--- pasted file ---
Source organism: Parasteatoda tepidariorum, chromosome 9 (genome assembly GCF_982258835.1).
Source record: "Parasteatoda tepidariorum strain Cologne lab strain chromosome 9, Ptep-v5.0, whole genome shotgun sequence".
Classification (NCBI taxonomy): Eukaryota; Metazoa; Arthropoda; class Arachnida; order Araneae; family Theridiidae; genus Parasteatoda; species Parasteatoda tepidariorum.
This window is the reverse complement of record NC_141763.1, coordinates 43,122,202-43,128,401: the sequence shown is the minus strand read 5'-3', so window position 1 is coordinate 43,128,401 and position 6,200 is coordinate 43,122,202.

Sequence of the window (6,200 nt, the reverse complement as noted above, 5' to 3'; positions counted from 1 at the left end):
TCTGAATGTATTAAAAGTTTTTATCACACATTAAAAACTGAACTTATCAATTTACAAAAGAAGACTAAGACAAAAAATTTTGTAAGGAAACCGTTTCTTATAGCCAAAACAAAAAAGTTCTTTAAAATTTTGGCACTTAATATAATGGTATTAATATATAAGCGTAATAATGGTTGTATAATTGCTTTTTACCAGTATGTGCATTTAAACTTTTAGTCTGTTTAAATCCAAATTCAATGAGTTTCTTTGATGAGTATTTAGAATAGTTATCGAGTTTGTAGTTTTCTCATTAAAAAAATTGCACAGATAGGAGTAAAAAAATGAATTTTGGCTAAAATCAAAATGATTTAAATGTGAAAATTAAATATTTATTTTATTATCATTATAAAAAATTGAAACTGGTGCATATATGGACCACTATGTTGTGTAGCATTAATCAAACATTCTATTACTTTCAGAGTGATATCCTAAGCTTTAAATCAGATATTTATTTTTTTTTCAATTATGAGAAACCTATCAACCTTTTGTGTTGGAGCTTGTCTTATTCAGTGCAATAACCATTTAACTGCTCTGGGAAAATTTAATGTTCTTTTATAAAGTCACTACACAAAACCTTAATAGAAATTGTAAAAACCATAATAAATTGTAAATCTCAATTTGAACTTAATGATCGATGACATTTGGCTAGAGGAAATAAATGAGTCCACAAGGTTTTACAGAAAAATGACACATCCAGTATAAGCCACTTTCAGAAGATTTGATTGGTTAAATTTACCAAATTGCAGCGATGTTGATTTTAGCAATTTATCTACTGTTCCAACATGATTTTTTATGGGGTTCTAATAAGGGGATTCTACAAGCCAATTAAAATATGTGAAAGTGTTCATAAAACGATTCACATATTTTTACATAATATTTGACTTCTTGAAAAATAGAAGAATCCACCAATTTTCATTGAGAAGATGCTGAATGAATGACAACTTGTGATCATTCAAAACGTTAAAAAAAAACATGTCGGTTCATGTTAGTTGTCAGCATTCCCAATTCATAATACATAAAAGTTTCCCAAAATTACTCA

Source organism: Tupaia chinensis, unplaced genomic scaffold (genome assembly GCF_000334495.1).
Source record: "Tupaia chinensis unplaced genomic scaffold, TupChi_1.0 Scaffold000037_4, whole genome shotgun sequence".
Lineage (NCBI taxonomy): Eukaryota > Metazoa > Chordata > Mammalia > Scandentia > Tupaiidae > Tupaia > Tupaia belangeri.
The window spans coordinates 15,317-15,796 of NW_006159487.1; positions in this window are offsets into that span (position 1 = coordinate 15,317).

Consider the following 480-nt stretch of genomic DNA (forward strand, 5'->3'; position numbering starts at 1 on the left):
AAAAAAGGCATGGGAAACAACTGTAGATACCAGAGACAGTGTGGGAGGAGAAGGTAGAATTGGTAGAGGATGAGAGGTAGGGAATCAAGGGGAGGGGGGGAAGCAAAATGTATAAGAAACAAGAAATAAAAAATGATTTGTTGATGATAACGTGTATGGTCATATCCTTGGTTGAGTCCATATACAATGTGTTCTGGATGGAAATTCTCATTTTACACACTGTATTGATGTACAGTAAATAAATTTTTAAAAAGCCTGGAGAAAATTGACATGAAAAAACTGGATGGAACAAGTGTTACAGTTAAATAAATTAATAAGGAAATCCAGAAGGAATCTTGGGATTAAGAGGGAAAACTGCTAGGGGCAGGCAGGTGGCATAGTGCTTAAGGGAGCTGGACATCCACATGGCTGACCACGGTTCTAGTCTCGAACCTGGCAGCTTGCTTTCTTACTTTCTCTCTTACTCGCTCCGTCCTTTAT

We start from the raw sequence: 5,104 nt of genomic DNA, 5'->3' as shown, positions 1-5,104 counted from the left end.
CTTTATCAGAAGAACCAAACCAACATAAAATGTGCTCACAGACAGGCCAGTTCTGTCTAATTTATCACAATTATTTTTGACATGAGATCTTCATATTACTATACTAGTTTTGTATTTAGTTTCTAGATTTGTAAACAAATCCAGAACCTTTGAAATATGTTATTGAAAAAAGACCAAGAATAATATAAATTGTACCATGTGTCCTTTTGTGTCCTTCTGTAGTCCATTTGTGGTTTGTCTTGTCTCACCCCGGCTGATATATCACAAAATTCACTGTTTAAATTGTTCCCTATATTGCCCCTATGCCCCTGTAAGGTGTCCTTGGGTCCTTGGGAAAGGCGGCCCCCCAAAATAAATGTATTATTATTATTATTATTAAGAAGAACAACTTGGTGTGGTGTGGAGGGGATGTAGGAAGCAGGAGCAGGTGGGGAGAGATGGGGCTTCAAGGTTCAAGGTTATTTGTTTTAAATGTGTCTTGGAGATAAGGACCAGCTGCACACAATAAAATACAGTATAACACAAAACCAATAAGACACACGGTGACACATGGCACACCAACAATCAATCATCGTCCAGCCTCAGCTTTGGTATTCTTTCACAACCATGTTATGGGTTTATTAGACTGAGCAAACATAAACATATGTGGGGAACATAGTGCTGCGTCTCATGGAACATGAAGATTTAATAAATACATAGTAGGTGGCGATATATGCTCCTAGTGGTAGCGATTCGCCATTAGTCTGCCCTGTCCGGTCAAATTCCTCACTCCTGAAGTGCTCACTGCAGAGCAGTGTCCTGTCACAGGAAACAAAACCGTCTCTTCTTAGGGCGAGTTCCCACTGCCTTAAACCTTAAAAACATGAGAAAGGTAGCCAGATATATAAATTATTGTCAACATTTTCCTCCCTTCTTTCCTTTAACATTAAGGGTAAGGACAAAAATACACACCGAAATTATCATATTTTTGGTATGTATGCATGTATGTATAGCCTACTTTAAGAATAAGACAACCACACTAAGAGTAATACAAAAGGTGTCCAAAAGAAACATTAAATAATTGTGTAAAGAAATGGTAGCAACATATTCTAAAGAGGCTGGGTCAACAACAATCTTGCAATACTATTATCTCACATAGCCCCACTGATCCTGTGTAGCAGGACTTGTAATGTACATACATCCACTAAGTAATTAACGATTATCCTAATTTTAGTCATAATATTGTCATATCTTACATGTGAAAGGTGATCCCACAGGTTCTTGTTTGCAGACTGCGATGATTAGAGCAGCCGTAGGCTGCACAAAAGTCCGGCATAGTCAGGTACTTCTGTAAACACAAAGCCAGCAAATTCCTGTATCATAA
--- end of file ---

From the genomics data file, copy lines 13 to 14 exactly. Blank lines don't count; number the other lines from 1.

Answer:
We start from the raw sequence: 5,104 nt of genomic DNA, 5'->3' as shown, positions 1-5,104 counted from the left end.
CTTTATCAGAAGAACCAAACCAACATAAAATGTGCTCACAGACAGGCCAGTTCTGTCTAATTTATCACAATTATTTTTGACATGAGATCTTCATATTACTATACTAGTTTTGTATTTAGTTTCTAGATTTGTAAACAAATCCAGAACCTTTGAAATATGTTATTGAAAAAAGACCAAGAATAATATAAATTGTACCATGTGTCCTTTTGTGTCCTTCTGTAGTCCATTTGTGGTTTGTCTTGTCTCACCCCGGCTGATATATCACAAAATTCACTGTTTAAATTGTTCCCTATATTGCCCCTATGCCCCTGTAAGGTGTCCTTGGGTCCTTGGGAAAGGCGGCCCCCCAAAATAAATGTATTATTATTATTATTATTAAGAAGAACAACTTGGTGTGGTGTGGAGGGGATGTAGGAAGCAGGAGCAGGTGGGGAGAGATGGGGCTTCAAGGTTCAAGGTTATTTGTTTTAAATGTGTCTTGGAGATAAGGACCAGCTGCACACAATAAAATACAGTATAACACAAAACCAATAAGACACACGGTGACACATGGCACACCAACAATCAATCATCGTCCAGCCTCAGCTTTGGTATTCTTTCACAACCATGTTATGGGTTTATTAGACTGAGCAAACATAAACATATGTGGGGAACATAGTGCTGCGTCTCATGGAACATGAAGATTTAATAAATACATAGTAGGTGGCGATATATGCTCCTAGTGGTAGCGATTCGCCATTAGTCTGCCCTGTCCGGTCAAATTCCTCACTCCTGAAGTGCTCACTGCAGAGCAGTGTCCTGTCACAGGAAACAAAACCGTCTCTTCTTAGGGCGAGTTCCCACTGCCTTAAACCTTAAAAACATGAGAAAGGTAGCCAGATATATAAATTATTGTCAACATTTTCCTCCCTTCTTTCCTTTAACATTAAGGGTAAGGACAAAAATACACACCGAAATTATCATATTTTTGGTATGTATGCATGTATGTATAGCCTACTTTAAGAATAAGACAACCACACTAAGAGTAATACAAAAGGTGTCCAAAAGAAACATTAAATAATTGTGTAAAGAAATGGTAGCAACATATTCTAAAGAGGCTGGGTCAACAACAATCTTGCAATACTATTATCTCACATAGCCCCACTGATCCTGTGTAGCAGGACTTGTAATGTACATACATCCACTAAGTAATTAACGATTATCCTAATTTTAGTCATAATATTGTCATATCTTACATGTGAAAGGTGATCCCACAGGTTCTTGTTTGCAGACTGCGATGATTAGAGCAGCCGTAGGCTGCACAAAAGTCCGGCATAGTCAGGTACTTCTGTAAACACAAAGCCAGCAAATTCCTGTATCATAA